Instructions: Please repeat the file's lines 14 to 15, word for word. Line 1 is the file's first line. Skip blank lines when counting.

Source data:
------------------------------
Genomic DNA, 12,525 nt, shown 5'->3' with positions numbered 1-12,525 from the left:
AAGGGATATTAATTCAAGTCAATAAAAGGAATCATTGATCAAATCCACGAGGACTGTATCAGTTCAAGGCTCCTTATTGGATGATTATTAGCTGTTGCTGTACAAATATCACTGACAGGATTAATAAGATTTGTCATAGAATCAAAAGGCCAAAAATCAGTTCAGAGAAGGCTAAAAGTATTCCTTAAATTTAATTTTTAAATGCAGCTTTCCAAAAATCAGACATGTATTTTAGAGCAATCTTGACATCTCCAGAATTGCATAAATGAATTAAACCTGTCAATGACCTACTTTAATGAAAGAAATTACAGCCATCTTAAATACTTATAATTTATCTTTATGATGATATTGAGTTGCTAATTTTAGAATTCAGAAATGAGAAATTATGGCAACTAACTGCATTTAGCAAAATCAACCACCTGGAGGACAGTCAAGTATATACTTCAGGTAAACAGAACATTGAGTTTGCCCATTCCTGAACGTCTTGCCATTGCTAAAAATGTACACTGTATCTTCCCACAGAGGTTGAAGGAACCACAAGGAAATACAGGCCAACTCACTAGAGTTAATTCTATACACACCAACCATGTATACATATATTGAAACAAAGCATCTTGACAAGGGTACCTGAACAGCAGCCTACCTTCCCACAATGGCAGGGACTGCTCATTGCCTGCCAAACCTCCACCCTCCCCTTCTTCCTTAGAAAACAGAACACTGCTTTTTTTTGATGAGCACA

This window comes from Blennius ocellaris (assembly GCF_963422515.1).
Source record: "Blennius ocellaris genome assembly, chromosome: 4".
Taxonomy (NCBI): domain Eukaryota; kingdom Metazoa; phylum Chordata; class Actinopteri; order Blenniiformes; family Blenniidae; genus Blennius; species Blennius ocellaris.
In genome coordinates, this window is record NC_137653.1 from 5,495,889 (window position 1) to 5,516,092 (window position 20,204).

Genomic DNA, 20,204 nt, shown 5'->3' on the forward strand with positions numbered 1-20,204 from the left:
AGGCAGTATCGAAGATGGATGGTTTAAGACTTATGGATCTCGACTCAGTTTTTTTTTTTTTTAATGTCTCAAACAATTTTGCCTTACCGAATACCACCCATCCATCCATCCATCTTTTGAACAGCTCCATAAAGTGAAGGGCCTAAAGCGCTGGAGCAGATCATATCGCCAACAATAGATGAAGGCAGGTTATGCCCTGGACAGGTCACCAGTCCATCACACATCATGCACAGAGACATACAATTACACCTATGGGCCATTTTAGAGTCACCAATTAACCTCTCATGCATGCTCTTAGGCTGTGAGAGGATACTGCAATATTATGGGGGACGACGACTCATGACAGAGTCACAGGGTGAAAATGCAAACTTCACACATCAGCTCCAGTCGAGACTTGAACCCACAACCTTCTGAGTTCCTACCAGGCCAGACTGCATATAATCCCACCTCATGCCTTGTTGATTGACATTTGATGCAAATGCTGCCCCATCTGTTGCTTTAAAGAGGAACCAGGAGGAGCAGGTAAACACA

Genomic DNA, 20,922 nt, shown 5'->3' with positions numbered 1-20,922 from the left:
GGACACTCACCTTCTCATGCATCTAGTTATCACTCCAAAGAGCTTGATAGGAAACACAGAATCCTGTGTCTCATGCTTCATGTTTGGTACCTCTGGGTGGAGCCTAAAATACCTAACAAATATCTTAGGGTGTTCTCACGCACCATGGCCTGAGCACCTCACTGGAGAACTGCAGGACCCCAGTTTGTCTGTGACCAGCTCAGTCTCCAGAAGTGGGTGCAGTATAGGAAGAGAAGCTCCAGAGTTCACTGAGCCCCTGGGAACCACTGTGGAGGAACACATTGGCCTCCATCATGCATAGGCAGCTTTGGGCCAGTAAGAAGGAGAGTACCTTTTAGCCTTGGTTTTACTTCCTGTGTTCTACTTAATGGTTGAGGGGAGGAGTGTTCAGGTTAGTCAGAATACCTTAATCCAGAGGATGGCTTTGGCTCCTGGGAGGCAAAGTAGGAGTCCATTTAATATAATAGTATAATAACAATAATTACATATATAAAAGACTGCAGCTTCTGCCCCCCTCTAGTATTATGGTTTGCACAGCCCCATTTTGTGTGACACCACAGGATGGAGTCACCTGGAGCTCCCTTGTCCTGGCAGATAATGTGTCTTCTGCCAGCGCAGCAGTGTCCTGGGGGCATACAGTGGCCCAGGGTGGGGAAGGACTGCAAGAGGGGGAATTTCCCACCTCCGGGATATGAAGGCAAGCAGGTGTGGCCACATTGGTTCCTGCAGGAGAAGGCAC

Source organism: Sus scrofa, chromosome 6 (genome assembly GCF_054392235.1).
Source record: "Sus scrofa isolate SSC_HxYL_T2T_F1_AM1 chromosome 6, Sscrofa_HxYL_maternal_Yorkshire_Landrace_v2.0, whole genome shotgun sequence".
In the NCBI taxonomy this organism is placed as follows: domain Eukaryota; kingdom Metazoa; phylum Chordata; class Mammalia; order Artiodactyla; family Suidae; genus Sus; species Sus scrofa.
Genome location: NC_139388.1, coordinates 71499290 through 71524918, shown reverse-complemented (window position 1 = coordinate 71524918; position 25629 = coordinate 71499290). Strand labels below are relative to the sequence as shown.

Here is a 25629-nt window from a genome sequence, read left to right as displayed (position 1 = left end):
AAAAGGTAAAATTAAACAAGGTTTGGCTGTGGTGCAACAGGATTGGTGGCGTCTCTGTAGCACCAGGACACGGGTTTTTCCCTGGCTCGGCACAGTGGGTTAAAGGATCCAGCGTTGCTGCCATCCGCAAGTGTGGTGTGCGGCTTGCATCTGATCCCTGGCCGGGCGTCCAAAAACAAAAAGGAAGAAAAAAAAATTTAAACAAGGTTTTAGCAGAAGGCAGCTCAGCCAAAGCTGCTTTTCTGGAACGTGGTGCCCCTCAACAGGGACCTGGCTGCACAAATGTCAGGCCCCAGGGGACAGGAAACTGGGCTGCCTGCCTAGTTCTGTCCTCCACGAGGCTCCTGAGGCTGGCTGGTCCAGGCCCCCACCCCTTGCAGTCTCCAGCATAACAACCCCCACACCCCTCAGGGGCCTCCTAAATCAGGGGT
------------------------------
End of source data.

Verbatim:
Genome location: NC_139388.1, coordinates 71499290 through 71524918, shown reverse-complemented (window position 1 = coordinate 71524918; position 25629 = coordinate 71499290). Strand labels below are relative to the sequence as shown.

Here is a 25629-nt window from a genome sequence, read left to right as displayed (position 1 = left end):